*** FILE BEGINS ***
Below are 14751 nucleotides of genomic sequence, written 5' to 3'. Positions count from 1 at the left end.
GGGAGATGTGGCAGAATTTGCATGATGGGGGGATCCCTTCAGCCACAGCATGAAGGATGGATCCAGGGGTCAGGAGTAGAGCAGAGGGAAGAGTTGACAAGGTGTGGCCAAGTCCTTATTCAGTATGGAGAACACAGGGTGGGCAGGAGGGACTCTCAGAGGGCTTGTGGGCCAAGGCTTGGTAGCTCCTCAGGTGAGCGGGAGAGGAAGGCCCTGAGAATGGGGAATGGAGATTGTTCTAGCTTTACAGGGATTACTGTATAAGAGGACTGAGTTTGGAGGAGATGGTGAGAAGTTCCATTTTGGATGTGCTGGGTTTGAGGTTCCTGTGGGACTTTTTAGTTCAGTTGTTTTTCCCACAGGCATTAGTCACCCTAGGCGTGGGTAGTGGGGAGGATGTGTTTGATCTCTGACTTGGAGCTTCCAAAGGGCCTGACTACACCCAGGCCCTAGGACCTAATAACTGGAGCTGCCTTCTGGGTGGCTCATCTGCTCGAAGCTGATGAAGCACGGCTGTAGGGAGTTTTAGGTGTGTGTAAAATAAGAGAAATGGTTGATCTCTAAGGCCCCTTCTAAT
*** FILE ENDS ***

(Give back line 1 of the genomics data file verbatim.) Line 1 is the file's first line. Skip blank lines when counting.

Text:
Below are 14751 nucleotides of genomic sequence, written 5' to 3'. Positions count from 1 at the left end.